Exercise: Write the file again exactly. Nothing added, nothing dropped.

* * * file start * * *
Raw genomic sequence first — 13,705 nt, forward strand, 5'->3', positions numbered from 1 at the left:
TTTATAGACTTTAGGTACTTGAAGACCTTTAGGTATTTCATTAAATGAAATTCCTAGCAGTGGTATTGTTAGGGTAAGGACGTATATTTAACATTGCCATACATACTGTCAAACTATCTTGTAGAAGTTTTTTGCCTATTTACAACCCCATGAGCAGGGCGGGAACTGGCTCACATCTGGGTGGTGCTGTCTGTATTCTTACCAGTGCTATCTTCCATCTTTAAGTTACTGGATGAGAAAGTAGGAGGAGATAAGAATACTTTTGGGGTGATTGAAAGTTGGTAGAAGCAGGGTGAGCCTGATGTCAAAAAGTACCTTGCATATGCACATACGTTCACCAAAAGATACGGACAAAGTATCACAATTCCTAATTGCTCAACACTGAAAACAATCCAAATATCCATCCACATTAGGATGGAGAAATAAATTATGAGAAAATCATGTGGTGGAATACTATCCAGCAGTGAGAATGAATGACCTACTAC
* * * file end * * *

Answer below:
Raw genomic sequence first — 13,705 nt, forward strand, 5'->3', positions numbered from 1 at the left:
TTTATAGACTTTAGGTACTTGAAGACCTTTAGGTATTTCATTAAATGAAATTCCTAGCAGTGGTATTGTTAGGGTAAGGACGTATATTTAACATTGCCATACATACTGTCAAACTATCTTGTAGAAGTTTTTTGCCTATTTACAACCCCATGAGCAGGGCGGGAACTGGCTCACATCTGGGTGGTGCTGTCTGTATTCTTACCAGTGCTATCTTCCATCTTTAAGTTACTGGATGAGAAAGTAGGAGGAGATAAGAATACTTTTGGGGTGATTGAAAGTTGGTAGAAGCAGGGTGAGCCTGATGTCAAAAAGTACCTTGCATATGCACATACGTTCACCAAAAGATACGGACAAAGTATCACAATTCCTAATTGCTCAACACTGAAAACAATCCAAATATCCATCCACATTAGGATGGAGAAATAAATTATGAGAAAATCATGTGGTGGAATACTATCCAGCAGTGAGAATGAATGACCTACTAC